Arrowhead Pride | Derrick Johnson interview Chiefs LB talks about reaching out and being benched
Thursday, May 22, 2014
From Arrowhead Pride
By Matt Conner on May 22 2014, 12:50p
It's not often that an NFL player makes his first Pro Bowl at the age of 29. It's even more rare for that number to turn into three consecutive appearances. Then again, Derrick Johnson is not our average linebacker.
Johnson will turn 32-years-old this season, but the Kansas City Chiefs inside linebacker shows no signs of slowing down. He's an elite tackler who continues to get better with age despite the physical toll that each NFL season takes on a player. The story is even more interesting given that DJ's turning point came as a result of being benched by then-head coach Todd Haley.
Johnson is also turning up his efforts off the field. He's currently focusing his offseason energy and efforts on his Defend the Dream foundation to provide educational opportunities for at-risk youth in the KC area.
The foundation's latest event is Celebrity Waiter Night, coming up on Monday, June 9th at the Grand Street Cafe in Lenexa. The second annual event brings together various Chiefs players to "trade their helmets for aprons" as they serve guests during a cocktail reception, dinner, and special event auction. You can buy tickets to the event here.
We want to talk about Celebrity Waiter Night, but let's pan the camera back a bit first. When did you first decide to start a foundation and channel your energies into working with at-risk youth?
Early in college, you get the opportunity to do things in the community. In high school you get to do it a little bit, but in college they really put you out there. I just found myself taking a lot of pride in helping the younger generation go to school and doing different things for kids.
The kids in the inner city see us as professional football players now -- even in college they did. Their eyes light up. They get so excited. So I’m really taking a lot of pride in mentoring kids and in doing things like Celebrity Waiter Night, hosting different events to help them to get things like high school supplies and backpacks and age-appropriate books in the inner city for them to read. They need to get out of that situation and have more opportunities through education.
Education was important for you growing up as well, right?
My mom is a school teacher and has been one for 40-plus years now. She's a sixth grade math teacher, and she’s doing a lot to educate our kids. I remember growing up in the household, she definitely instilled a lot of education in me. She made sure my grades were right. I always made sure I handled my business at school first, and even though I was a great football player, education was applauded.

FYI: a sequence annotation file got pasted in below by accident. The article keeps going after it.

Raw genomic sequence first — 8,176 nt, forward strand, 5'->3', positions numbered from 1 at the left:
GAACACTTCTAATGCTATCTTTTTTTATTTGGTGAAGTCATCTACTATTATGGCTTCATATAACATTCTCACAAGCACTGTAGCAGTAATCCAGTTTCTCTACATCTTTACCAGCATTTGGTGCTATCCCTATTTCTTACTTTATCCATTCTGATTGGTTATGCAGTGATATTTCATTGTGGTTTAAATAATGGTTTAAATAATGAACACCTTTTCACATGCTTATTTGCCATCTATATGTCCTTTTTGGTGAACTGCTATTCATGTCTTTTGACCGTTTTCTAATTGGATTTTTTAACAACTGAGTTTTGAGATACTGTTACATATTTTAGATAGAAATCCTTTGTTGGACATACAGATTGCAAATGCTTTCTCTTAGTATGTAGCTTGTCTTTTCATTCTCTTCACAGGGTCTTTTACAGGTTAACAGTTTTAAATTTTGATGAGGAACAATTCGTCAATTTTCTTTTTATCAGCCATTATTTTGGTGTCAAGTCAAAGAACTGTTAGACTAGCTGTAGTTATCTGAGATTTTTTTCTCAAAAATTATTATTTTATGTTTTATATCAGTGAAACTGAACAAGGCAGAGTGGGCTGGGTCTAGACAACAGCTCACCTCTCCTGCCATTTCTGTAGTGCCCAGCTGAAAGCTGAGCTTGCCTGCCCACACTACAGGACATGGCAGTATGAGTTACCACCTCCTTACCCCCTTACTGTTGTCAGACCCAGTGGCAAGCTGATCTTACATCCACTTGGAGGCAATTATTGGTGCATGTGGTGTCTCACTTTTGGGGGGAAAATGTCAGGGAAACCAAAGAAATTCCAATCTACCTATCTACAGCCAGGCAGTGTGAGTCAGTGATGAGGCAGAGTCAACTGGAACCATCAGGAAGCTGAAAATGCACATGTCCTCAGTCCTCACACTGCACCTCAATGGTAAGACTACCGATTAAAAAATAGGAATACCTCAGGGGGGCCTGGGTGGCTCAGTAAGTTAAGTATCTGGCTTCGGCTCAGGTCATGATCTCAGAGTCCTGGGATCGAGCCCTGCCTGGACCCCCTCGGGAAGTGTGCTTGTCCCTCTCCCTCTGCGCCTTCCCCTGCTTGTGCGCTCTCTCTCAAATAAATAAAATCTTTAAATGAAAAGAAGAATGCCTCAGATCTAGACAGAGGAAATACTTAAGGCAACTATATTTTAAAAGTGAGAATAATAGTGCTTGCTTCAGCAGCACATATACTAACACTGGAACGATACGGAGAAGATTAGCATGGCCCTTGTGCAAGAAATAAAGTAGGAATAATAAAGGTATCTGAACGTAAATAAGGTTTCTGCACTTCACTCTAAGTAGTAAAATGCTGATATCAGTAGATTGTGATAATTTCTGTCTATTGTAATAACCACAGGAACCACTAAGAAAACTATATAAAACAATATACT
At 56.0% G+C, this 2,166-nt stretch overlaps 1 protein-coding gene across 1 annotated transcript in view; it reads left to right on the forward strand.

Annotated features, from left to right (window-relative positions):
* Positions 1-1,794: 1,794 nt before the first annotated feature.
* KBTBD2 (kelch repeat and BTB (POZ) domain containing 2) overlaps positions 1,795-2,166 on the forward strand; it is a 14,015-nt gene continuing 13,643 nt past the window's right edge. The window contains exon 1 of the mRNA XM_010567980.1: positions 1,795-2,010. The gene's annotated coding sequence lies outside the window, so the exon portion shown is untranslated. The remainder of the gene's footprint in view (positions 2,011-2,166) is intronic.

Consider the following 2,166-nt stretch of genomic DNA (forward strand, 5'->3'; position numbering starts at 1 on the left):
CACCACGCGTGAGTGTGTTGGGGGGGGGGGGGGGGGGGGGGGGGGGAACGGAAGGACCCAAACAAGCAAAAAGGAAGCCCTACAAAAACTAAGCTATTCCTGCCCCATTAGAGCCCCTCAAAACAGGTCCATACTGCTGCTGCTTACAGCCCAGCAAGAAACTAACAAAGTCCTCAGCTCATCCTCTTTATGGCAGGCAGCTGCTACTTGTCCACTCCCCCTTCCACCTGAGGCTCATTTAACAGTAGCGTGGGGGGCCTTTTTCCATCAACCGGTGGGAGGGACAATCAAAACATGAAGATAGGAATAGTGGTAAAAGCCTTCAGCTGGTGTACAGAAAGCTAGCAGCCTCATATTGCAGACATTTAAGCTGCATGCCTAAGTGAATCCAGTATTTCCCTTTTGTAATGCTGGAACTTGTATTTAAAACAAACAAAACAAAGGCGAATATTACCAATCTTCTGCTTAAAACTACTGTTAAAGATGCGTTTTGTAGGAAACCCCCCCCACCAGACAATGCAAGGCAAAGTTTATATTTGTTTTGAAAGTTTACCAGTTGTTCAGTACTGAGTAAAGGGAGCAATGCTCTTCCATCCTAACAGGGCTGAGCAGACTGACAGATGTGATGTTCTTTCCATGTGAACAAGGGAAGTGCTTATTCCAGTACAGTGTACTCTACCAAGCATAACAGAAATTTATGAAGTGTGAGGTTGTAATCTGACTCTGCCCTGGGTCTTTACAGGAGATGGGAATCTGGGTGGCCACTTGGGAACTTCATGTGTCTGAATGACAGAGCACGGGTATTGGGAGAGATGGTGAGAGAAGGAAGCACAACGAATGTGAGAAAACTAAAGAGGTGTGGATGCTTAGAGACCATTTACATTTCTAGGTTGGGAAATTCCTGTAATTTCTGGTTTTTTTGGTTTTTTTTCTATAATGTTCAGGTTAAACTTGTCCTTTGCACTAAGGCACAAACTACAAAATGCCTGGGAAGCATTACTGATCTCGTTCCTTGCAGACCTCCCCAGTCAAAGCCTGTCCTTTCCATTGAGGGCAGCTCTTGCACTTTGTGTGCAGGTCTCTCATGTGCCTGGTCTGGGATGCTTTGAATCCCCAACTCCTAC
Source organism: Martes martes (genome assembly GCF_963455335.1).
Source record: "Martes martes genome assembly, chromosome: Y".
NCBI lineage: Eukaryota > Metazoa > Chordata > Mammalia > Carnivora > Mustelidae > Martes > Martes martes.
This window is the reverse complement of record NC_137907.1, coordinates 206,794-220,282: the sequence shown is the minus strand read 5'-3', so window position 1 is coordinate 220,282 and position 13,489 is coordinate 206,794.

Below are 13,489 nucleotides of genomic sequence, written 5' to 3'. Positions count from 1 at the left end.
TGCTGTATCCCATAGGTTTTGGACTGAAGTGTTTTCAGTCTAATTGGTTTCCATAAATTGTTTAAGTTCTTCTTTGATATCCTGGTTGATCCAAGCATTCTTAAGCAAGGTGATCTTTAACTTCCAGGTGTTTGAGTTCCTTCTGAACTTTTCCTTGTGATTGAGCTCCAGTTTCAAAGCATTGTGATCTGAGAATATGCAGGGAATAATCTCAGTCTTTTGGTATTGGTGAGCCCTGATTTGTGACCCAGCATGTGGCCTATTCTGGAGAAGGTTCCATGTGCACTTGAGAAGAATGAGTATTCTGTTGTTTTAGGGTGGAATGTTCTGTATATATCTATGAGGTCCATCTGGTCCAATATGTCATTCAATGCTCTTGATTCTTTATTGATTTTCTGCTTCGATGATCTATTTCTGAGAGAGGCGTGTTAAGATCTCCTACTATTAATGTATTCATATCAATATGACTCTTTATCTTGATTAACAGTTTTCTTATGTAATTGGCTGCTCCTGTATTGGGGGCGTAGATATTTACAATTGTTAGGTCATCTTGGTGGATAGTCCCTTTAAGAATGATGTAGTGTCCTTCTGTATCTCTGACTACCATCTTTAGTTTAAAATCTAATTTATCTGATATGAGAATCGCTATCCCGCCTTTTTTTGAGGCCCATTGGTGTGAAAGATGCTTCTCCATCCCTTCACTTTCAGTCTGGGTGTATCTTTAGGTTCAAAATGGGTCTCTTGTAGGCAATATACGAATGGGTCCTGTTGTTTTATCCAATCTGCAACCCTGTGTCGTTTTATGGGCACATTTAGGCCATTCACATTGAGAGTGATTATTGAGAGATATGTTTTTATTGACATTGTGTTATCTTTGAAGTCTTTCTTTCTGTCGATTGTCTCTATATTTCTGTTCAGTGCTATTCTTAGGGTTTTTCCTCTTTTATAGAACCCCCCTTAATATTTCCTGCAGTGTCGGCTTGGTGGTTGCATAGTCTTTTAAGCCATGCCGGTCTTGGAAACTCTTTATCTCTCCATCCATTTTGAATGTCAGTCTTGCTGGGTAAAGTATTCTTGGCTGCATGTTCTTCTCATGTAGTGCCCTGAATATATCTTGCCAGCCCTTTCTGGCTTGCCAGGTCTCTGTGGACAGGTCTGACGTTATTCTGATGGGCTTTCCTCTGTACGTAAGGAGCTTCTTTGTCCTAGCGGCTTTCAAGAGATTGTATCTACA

For kids in these low-budget homes, there are so many more opportunities for them if they get their education. Regardless of whether they are good at sports or not, in the inner city, if they have the education and make good grades and have a chance to go to college, they’ll make a better life for themselves. So I’m trying to put all my energy into helping kids with literacy and education.
How did you move from “I’m excited about this” to “I want to form my own foundation"?
It’s always been in a passion of mine since I first got to the NFL. I just changed the name and the outlook on my foundation to Defend the Dream a couple years ago, and it focuses more on the education part. Before this, my foundation was a little broader and more general. It was still doing good, but it was just focused on a lot of different areas I like to get my hands on. But I’m glad I found a passion that I want to focus on the most, and that’s the education part, because that had a big bearing on me, growing up in my household. My mom means a lot to me, and what I’ve seen her doing day in and day out, it made me want to help give back to the kids.
Where does the Celebrity Waiter Night idea come from?
I just wanted to make it fun for the community and the players at the same time. Sometimes, with events, players might say, “Aw man, we’ve got to go here or here,” but this event is going to be one where the players are lined up like, “Hey when is this event?” I know they’re going to have fun turning in their helmets for aprons and serving the community to helping raise money for the community, for literacy, and to raise money for the Defend the Dream Foundation.